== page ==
What I think how the Azure .Net SDK upgrade tool works behind the scene
I am not sure if this a 100 % correct, but from the observed behavior at work, upgrading Azure SDK (say from 1.8 to 2.2., or from 2.2 to 2.3, etc.) using the tooling that is integrated into Visual Studio seems to only update the references that belongs to projects that are referenced in the Azure Cloud Service project being upgraded. Any other Azure DLL references elsewhere in your solution, WILL NOT be updated automatically.
For example, your solution looks like so:
Solution A (created using SDK 2.2)
- Cloud Service Project
- Web Project 1
- Web Project 2
- Cloud Library Component (has Azure DLL references i.e. Storage, ServiceRuntime)
- Data Access / Repository Component (has Azure DLL references i.e. Storage, Cache)
- Web Project 1 (has Azure DLL references i.e. ServiceRuntime, Configuration, Diagnostics)
- Web Project 2 (has Azure DLL references i.e. ServiceRuntime, Configuration, Diagnostics, Cache)
I know… this is probably not how it should be done, but for the sake argument, this is brown field project that you inherited and tasked to upgrade to the newer and shinier Azure SDK. Ideally, it would be nice if you can centralized the changes to a single project, but in reality, all sort of weird legacy things happen…
Given the solution structure, what we think Azure upgrade tool does under the cover is something like:
- Figure out what projects are references in the Cloud Service Project. in this case it’s Web Project 1 and Web Project 2.
- Update all .cscfg and .csdef file to use the new SDK schema, etc.
- For all the projects found in the Cloud Service Project, look at all Azure DLL references in the project reference, and update it to point to the new SDK dll (i.e. in C:\Program Files\Microsoft SDKs\Windows Azure\.NET SDK\v2.3\ref). Look as well in the respective web.config (maybe in app.config as well, not sure) and update and reference to the new Azure SDK dll.
To save cost, we use this trick where we have a webrole.cs inside our web project that is sort of doing what additional separate worker roles might do and this will need its own app.config inside the web project in addition to web.config since the webrole.cs will not run in the same application domain / process as the web application itself and therefore will not get its configuration from web.config. Rather, it will pull its configuration from the app.config in that same web project. What we found is that the app.config is not being updated by the Azure .Net SDK upgrade tool.
In this case, only Web Project 1 and Web Project 2 Azure dll references are updated. The Cloud Library and Data Access components ARE NOT updated even though they might be referred to by Web Project 1 / 2.
Azure .Net SDK upgrade choices
Given the situation, you can choose to:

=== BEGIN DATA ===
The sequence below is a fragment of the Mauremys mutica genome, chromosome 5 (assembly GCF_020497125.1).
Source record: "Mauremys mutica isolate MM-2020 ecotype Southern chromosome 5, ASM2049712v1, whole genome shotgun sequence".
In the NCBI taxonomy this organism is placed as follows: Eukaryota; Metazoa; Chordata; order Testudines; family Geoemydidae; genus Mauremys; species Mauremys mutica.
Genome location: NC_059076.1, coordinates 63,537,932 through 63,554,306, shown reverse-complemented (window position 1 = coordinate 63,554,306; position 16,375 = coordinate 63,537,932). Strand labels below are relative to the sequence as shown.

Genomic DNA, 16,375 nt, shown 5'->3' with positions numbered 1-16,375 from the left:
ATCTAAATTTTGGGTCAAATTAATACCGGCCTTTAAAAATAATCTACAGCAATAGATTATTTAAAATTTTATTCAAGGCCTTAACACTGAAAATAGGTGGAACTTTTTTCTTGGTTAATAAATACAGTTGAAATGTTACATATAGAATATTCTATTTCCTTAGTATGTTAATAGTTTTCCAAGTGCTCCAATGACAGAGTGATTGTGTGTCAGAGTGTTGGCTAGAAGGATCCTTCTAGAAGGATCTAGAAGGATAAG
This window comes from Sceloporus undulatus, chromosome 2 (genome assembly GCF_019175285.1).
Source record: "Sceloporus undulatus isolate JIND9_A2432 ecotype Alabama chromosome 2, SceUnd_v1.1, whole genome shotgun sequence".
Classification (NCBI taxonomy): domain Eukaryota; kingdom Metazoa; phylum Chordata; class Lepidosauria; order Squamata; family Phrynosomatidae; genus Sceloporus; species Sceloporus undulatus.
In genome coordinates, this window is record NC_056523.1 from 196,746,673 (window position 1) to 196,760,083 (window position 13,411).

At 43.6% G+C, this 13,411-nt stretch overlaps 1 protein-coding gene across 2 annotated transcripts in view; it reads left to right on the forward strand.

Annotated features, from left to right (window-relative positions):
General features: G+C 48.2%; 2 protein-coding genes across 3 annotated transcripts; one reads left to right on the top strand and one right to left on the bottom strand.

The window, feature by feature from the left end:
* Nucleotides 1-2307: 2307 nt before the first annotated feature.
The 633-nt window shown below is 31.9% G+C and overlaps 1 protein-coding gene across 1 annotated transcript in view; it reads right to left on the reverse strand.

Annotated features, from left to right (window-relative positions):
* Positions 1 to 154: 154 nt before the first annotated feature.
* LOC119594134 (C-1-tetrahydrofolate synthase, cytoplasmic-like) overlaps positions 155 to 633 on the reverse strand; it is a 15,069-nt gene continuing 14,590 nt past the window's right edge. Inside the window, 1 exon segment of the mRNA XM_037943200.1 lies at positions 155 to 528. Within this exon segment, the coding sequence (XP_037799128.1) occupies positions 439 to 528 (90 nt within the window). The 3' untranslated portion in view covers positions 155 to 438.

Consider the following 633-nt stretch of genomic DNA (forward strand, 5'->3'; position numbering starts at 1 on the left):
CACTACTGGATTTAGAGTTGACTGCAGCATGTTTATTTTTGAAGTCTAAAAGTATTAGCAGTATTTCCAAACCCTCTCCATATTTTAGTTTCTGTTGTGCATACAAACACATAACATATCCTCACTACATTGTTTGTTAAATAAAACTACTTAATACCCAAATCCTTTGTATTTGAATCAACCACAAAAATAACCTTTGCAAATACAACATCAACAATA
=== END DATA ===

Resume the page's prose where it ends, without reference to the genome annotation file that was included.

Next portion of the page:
- Spend the needed time to refactor the solution and try to get all stuffs that relate to Azure centralized in a project, abstract it behind some sort of interface. This could be a nice thing to have. Added benefit is that you can, in theory, abstract out all Azure dependencies in that particular project and deal with a higher level abstraction that will give you an agnostic way to access cloud related stuffs… perhaps this is useful as well if you want to move your cloud dependencies to other cloud vendor such as AWS.
- Bite the bullet on the technical debt and manually re-reference the Azure DLL that are skipped by the upgrade tool. Perhaps figure out a way to automate this as well…
- Hope that Microsoft to fix their Azure SDK upgrade tool in Visual Studio to crawl Azure dependencies from the entry points and upgrade those references as well.
What We Did
What we did at work was to go with option 2. We manually updated Azure .Net SDK references in Cloud Library and Data Access components to be on par with what is in the tool updated web projects. It would be nice if the tool that comes with the SDK do this automatically... wishful thinking.
We also toyed around with the idea of pulling the Azure DLL dependencies via nuget package and script them somehow, so the next time around we need to upgrade the Azure SDK, we just do a minor change in the PowerShell script and run it which will cause it to update all the Azure DLL references to the new SDK level.
Official Azure Nuget Packages Inconsistencies
Some other weird thing that we found… It’s not very clear which way we should go since half of the Azure DLL can found (officially) as nuget packages such as Storage and Cache, but some others like Service Runtime are referred from the ref folder inside the SDK installation and do not have any official nuget package associated with it. We did find unofficial nuget package for it though such as Unofficial.Microsoft.WindowsAzure.Diagnostics.